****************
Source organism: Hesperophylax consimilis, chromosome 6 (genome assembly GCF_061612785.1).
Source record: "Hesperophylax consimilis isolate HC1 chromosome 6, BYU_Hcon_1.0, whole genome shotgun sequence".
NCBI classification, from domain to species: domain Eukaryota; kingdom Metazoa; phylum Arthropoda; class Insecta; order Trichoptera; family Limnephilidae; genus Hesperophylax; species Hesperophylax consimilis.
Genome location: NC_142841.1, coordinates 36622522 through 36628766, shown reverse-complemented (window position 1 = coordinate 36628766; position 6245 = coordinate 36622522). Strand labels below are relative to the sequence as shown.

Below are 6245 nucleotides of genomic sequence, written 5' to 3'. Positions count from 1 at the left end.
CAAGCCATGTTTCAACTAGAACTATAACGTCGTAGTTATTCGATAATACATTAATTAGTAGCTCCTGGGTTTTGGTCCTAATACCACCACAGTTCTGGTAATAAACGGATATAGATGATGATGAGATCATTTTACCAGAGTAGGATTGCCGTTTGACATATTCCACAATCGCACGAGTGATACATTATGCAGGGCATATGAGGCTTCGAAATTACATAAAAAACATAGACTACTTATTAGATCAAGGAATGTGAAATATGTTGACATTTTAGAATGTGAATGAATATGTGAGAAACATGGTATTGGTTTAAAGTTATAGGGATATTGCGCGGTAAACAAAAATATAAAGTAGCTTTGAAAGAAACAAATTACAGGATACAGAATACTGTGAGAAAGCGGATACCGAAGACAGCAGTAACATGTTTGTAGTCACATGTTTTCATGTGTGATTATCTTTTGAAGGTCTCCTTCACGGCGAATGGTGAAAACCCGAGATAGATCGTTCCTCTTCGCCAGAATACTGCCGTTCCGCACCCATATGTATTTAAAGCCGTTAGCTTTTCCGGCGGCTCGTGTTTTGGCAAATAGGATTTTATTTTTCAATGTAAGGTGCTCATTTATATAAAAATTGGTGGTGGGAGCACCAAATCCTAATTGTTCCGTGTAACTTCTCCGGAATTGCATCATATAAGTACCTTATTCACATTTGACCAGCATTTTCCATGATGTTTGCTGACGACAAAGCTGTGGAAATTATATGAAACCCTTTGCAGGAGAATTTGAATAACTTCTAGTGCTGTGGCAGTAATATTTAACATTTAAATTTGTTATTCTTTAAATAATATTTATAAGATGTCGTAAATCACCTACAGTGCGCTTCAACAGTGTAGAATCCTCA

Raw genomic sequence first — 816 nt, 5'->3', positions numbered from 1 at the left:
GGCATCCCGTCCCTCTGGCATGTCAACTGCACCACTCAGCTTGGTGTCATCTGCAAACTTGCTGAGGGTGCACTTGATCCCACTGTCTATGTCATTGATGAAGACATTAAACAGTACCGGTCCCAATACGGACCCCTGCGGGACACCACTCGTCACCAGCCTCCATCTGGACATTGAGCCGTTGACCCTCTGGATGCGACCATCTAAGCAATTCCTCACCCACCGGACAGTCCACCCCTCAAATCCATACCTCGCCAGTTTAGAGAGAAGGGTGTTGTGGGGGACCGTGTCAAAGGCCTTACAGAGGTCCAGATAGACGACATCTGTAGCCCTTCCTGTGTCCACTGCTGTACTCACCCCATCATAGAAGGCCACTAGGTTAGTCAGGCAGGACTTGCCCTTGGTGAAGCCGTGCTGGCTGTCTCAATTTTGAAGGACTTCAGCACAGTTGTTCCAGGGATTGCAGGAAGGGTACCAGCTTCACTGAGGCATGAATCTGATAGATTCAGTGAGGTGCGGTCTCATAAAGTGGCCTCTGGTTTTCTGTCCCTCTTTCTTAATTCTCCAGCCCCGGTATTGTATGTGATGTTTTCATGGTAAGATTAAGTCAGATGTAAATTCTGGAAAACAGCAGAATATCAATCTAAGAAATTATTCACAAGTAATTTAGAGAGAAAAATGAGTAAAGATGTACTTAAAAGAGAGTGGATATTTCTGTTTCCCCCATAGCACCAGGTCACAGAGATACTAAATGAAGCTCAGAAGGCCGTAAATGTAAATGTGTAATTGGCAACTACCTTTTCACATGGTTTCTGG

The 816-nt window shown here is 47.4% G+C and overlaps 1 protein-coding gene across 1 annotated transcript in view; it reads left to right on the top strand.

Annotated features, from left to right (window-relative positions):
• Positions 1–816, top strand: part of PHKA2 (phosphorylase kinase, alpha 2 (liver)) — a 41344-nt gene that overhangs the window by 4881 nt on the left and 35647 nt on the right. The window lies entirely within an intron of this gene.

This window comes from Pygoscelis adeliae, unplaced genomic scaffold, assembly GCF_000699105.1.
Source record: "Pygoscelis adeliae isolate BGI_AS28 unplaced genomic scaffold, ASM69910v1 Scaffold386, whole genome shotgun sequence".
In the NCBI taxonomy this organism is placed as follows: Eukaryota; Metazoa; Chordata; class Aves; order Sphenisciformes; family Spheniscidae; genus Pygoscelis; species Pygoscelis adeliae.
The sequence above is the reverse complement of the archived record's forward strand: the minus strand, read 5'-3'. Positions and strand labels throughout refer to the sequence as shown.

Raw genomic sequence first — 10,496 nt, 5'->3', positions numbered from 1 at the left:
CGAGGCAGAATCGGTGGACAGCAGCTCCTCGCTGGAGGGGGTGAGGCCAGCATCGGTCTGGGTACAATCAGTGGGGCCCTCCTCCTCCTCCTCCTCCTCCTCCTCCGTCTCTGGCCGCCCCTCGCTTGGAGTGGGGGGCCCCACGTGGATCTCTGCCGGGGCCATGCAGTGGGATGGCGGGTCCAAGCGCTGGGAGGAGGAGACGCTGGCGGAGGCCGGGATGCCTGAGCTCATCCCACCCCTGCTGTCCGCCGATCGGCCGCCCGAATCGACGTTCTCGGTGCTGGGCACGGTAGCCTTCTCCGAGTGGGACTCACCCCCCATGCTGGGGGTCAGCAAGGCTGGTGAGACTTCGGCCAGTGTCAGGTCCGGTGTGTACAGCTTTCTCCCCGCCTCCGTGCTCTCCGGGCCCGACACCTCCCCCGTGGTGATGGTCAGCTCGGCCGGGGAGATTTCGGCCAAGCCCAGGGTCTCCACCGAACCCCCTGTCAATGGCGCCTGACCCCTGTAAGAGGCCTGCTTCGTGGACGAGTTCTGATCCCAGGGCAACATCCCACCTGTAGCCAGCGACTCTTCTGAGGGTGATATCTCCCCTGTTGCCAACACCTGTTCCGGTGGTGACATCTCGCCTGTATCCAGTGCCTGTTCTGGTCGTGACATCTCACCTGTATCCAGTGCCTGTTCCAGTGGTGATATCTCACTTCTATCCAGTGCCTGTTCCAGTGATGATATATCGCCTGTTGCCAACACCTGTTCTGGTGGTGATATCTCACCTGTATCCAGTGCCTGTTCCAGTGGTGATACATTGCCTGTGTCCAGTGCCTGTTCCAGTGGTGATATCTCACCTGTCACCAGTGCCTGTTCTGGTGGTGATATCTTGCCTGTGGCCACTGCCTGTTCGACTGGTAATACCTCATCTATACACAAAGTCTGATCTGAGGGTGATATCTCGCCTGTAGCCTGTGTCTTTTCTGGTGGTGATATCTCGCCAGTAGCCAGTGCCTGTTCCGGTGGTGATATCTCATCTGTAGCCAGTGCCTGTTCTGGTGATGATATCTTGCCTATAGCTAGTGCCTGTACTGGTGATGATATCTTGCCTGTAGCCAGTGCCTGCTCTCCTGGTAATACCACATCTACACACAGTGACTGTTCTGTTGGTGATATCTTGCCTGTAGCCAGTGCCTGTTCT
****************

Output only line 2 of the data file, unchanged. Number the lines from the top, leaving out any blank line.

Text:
Source record: "Hesperophylax consimilis isolate HC1 chromosome 6, BYU_Hcon_1.0, whole genome shotgun sequence".